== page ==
by Sweta Patel
“How do you say your name again?”
You might guess that this conversation played itself out over and over again throughout my school-age years. You’d be right. But the twist is that this particular conversation happened just yesterday between my tennis coach and myself.
I’d like to take you back to 1990 for a moment, when I entered second grade. I was seven years old, eager to fit in. And I was still “Svet-ta.” But that year, my teacher and classmates butchered my name enough times that I resolved to just change it to make it easier for them to pronounce. I was embarrassed each time anyone called me “Sweat-a” or strangely enough, “Sweat-er.” I started telling everyone (well, non-Indians) to call me “Sweet-a.”
The name that my seven-year-old self-deemed as more culturally appropriate has continued to follow me into my 30s in all aspects of my life, from my workplace to the tennis courts… and most likely, will continue to stick for life.
My own experience with my name has made it a priority for me to get my students’ names right. With each new class, I wonder how many share a similar journey. But most of all, I emphasize that if I ever mispronounce their name, I want them to correct me rather than silently go along with it. I never want to be part of the reason why a student chooses some other name because they feel it's easier for their teacher.
As I write this article, I’m forced to think deeply about why that moment in second grade hits such a nerve. Names are tightly connected to one’s identity. In creating a new name, I feel I cemented an identity split between my Indian and Americanized self. Yes, people often choose to change their pronunciation of certain words in an effort to be understood. (I know this all too well after receiving some funny looks when I asked a teacher for a “bowel” to eat my snack in. It’s how I always heard my parents say it!). But in the case of adopting a new name because others couldn’t pronounce it easily, I feel it was a forced change… that my choice had been taken from me.
In the years that followed, I struggled with the yo-yoing back and forth between my two identities. I still remember an open house night during seventh grade. My mom was sitting next to me, listening to my choir teacher talk about the class and expectations. The teacher must have asked me a question, and I answered back with a soft voice. My mom turned to me afterwards and said, “What was that? Where’d your voice go? I’ve never heard you speak so quietly before.” You see, “Sweet-a” was soft-spoken, unsure of her voice and opinions. “Svet-ta” was confident. She spoke and laughed loudly.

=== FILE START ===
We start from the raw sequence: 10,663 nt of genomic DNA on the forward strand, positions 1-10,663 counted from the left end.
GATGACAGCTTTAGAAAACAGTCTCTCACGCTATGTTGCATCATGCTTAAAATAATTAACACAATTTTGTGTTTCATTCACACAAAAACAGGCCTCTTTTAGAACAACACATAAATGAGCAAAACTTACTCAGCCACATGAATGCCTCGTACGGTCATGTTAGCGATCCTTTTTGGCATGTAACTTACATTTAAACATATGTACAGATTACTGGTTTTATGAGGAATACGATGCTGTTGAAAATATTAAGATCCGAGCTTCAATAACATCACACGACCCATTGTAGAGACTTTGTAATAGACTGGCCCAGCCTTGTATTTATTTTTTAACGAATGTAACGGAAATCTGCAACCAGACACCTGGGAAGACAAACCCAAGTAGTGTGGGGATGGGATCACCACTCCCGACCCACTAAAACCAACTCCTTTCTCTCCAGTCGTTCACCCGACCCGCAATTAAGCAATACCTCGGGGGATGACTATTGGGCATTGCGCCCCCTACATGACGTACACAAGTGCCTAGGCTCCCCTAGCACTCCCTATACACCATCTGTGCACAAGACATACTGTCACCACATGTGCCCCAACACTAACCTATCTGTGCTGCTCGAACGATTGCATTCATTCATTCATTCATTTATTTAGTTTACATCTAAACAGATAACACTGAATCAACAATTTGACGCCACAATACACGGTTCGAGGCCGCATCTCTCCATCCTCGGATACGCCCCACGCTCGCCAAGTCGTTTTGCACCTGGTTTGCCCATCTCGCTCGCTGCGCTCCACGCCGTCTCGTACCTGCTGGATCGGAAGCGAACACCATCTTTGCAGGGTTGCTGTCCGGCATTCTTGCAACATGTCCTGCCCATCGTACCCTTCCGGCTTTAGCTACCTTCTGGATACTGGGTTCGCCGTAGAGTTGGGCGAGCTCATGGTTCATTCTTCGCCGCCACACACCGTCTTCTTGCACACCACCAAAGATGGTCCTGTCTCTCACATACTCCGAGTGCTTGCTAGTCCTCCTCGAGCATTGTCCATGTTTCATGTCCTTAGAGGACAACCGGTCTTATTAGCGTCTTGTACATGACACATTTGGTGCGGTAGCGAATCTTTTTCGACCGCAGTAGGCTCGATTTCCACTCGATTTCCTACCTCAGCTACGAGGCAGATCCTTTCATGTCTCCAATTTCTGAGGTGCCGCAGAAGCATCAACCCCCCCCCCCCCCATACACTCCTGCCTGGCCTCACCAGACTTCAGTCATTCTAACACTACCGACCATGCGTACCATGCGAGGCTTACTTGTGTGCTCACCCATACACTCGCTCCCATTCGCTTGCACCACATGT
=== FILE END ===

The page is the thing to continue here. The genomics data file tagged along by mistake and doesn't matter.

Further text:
A more telling moment happened in eighth grade when I passed a bathroom mirror at school. I remember a surreal moment where I was taken aback by the brown skin reflected back at me. I had come to feel very white in those school halls.
And now, years later, to my Indian friends, I’m still Svet-ta” - a popular Indian name that signifies “purity.” I cringe every time I have to introduce myself to a non-Indian in front of other Indians as “Sweet-a.” I feel overly American in those moments. I’ve tried to teach these same non-Indians the correct pronunciation, and they do try… but the continued butchering makes me cringe even more. So, the two names have stuck.
I don’t know how much of these dual identity experiences and feelings are connected to the moment I adopted a more easily pronounced name. But I do wonder that had I been able to remain “Svet-ta” in school and at home, whether I would have felt more comfortable bringing my Indian self into the classroom. When we’re young, we’re eager to fit in and are quick to reject anything that gets in the way as ‘uncool.’ We try to scrap parts of us that others don’t accept as easily. As an adult, we know that one culture isn’t necessarily better than the other. “Sweet-a” is a nagging reminder of how I shoved my Indian heritage down and hid it away. I regret the feelings of shame that contributed towards the divide.
With a new school year almost upon us, I hope that all staff are mindful of working hard to get student names right, the way the student is requesting that it’s pronounced. After one or two failed attempts, students generally just silently accept it. Instead, staff can double check with: “It’s really important to me to get your name right. Please tell me if I’m still missing it.” That statement can go a long way in preventing mispronounced names from sticking not just for that one class and for that one school year, but for the rest of their life.
So many in my extended family have similar stories: “Chirag” is “Shiraq.” “Hemant” is “Harry.” “Suresh” is “Sam.” “Roshan” is “Ro-shawn.” And on and on the newly created names go, in an effort to provide “easier” names. My cousin often tells the story of always running to class whenever she’d find out there would be a substitute teacher that day. She didn’t want the class to laugh when the sub would predictably mispronounce her name. So she’d walk up and quietly give her adopted name before her classmates arrived.
One idea that districts might adopt is having a place within their student management system (SMS) to include the phonetic pronunciation of students’ names. Imagine if each parent/guardian who registers their new Kindergarten student had a chance to write in how their student’s name is pronounced. This information could then be integrated into their student profile page.